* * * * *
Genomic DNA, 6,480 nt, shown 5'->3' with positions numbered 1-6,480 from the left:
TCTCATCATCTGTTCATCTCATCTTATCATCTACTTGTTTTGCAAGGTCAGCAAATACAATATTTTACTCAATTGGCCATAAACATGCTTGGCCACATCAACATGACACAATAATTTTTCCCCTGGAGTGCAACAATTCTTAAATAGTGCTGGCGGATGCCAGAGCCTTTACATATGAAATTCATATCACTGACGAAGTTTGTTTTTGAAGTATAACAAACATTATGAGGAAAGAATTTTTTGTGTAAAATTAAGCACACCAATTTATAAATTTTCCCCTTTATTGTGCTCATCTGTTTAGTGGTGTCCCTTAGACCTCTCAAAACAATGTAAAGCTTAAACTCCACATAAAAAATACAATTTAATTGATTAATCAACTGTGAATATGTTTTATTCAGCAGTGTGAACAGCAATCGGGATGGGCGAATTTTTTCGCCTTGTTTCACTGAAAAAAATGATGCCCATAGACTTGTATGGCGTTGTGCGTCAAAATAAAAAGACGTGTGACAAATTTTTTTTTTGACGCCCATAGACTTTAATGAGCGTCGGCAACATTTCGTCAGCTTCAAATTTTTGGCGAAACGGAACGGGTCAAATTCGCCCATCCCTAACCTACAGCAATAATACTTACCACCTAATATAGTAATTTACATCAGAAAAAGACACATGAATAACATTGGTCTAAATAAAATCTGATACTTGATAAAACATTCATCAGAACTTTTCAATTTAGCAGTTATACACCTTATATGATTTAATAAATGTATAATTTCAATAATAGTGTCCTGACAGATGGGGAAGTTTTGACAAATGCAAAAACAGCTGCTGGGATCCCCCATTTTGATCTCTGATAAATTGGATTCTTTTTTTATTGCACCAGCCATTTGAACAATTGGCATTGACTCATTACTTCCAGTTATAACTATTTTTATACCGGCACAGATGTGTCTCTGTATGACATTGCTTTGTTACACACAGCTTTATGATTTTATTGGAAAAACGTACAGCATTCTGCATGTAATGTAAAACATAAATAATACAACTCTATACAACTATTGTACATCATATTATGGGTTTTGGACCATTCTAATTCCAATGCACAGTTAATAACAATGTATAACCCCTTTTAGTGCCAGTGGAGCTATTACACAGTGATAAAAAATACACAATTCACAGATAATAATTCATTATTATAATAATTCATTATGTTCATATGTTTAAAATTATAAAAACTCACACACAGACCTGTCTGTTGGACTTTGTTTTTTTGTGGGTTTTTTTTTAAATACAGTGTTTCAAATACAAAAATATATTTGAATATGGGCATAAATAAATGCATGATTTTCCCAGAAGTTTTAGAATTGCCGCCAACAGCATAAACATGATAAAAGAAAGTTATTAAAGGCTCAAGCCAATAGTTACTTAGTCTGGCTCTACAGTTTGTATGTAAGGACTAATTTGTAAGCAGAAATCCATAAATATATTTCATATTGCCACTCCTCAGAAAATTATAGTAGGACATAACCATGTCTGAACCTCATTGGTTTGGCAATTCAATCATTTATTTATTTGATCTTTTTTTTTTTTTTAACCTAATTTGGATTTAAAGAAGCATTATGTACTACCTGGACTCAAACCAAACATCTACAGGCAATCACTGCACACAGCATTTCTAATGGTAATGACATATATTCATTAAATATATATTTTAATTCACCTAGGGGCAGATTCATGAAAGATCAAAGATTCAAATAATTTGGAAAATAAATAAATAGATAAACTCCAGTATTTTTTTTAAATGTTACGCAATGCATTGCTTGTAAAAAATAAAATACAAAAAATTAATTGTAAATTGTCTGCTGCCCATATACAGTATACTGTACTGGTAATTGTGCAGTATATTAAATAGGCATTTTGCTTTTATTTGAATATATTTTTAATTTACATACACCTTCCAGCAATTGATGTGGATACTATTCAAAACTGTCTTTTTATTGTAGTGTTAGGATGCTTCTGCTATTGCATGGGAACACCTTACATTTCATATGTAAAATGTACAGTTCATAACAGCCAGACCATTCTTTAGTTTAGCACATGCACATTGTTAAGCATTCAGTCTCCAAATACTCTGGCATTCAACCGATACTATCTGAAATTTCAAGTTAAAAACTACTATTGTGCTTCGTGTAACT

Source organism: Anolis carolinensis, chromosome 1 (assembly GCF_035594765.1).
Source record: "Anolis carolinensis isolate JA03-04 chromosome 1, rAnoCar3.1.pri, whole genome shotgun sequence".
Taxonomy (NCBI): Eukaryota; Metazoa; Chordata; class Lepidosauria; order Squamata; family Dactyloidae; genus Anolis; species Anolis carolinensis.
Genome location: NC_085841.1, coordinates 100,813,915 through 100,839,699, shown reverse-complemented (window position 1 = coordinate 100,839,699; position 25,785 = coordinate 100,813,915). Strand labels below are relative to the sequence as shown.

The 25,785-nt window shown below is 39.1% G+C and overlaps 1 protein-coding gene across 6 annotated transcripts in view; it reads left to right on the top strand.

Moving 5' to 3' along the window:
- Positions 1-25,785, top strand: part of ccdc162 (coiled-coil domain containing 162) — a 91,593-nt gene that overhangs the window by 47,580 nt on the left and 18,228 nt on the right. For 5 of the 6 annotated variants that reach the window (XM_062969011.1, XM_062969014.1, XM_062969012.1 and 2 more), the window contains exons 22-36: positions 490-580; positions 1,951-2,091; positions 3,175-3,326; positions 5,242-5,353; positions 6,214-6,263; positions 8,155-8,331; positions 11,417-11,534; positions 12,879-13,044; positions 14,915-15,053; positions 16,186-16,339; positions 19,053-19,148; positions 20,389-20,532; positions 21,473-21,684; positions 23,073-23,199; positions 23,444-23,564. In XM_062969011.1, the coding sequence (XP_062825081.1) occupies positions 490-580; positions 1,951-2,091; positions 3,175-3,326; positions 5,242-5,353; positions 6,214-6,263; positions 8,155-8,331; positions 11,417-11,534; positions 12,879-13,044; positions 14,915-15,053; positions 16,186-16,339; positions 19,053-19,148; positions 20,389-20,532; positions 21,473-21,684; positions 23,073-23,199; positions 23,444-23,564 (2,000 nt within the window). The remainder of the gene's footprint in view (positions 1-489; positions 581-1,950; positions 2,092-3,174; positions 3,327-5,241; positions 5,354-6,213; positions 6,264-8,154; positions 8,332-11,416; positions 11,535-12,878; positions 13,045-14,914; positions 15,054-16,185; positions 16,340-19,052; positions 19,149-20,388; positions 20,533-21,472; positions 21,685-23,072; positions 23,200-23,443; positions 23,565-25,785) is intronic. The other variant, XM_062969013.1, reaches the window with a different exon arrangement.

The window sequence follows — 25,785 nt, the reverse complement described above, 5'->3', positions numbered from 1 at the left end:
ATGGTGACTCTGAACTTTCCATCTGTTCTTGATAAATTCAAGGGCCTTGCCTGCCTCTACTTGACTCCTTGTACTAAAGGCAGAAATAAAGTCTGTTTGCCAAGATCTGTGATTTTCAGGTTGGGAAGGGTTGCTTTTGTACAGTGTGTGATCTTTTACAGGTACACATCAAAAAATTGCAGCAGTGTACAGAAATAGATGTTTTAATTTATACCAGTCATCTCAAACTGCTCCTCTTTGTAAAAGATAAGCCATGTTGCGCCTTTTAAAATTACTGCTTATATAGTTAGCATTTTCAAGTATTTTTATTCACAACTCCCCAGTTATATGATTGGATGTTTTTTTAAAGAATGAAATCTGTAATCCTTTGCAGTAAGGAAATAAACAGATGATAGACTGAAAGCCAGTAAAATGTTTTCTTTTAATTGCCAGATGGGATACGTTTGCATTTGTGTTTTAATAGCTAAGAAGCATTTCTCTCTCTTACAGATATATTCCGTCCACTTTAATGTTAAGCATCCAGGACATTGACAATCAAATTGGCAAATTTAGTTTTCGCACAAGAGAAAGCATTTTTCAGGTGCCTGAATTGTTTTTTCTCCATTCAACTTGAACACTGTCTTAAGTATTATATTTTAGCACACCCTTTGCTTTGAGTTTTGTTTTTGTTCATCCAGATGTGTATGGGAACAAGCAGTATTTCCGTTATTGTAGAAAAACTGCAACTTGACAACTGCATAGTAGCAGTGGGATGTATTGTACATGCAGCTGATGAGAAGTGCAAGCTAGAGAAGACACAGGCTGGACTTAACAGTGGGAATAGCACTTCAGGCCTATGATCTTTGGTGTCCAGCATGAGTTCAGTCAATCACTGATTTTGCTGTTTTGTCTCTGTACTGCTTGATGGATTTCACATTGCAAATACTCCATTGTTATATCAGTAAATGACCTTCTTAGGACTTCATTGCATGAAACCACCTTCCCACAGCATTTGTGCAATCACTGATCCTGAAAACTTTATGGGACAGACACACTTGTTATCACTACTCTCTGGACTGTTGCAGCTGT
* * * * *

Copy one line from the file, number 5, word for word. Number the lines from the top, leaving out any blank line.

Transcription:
Taxonomy (NCBI): Eukaryota; Metazoa; Chordata; class Lepidosauria; order Squamata; family Dactyloidae; genus Anolis; species Anolis carolinensis.